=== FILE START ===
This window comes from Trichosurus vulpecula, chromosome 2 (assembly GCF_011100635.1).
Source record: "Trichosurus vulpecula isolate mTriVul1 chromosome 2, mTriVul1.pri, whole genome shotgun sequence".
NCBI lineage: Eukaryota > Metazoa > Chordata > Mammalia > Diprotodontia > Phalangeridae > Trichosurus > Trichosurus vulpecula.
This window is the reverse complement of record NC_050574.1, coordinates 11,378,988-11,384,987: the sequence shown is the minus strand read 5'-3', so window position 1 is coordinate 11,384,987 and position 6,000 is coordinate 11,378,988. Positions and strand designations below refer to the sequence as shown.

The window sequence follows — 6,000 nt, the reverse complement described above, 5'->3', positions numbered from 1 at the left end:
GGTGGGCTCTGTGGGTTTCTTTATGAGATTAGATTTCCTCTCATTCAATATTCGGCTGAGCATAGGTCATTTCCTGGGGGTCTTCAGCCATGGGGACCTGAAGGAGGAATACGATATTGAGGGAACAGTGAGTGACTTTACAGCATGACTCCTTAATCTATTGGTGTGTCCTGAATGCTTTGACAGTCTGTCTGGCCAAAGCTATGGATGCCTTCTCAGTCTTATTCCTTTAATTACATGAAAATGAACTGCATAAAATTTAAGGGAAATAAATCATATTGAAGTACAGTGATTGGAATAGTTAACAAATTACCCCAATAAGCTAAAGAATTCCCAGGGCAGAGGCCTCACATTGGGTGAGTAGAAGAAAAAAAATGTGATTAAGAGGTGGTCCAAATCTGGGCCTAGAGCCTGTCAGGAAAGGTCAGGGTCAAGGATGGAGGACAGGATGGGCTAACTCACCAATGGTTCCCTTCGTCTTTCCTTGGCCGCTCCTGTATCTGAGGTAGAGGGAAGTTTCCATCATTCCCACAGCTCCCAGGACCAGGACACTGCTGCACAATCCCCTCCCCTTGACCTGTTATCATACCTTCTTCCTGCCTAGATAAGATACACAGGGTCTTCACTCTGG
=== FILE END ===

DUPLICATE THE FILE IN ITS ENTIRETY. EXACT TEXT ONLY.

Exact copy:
This window comes from Trichosurus vulpecula, chromosome 2 (assembly GCF_011100635.1).
Source record: "Trichosurus vulpecula isolate mTriVul1 chromosome 2, mTriVul1.pri, whole genome shotgun sequence".
NCBI lineage: Eukaryota > Metazoa > Chordata > Mammalia > Diprotodontia > Phalangeridae > Trichosurus > Trichosurus vulpecula.
This window is the reverse complement of record NC_050574.1, coordinates 11,378,988-11,384,987: the sequence shown is the minus strand read 5'-3', so window position 1 is coordinate 11,384,987 and position 6,000 is coordinate 11,378,988. Positions and strand designations below refer to the sequence as shown.

The window sequence follows — 6,000 nt, the reverse complement described above, 5'->3', positions numbered from 1 at the left end:
GGTGGGCTCTGTGGGTTTCTTTATGAGATTAGATTTCCTCTCATTCAATATTCGGCTGAGCATAGGTCATTTCCTGGGGGTCTTCAGCCATGGGGACCTGAAGGAGGAATACGATATTGAGGGAACAGTGAGTGACTTTACAGCATGACTCCTTAATCTATTGGTGTGTCCTGAATGCTTTGACAGTCTGTCTGGCCAAAGCTATGGATGCCTTCTCAGTCTTATTCCTTTAATTACATGAAAATGAACTGCATAAAATTTAAGGGAAATAAATCATATTGAAGTACAGTGATTGGAATAGTTAACAAATTACCCCAATAAGCTAAAGAATTCCCAGGGCAGAGGCCTCACATTGGGTGAGTAGAAGAAAAAAAATGTGATTAAGAGGTGGTCCAAATCTGGGCCTAGAGCCTGTCAGGAAAGGTCAGGGTCAAGGATGGAGGACAGGATGGGCTAACTCACCAATGGTTCCCTTCGTCTTTCCTTGGCCGCTCCTGTATCTGAGGTAGAGGGAAGTTTCCATCATTCCCACAGCTCCCAGGACCAGGACACTGCTGCACAATCCCCTCCCCTTGACCTGTTATCATACCTTCTTCCTGCCTAGATAAGATACACAGGGTCTTCACTCTGG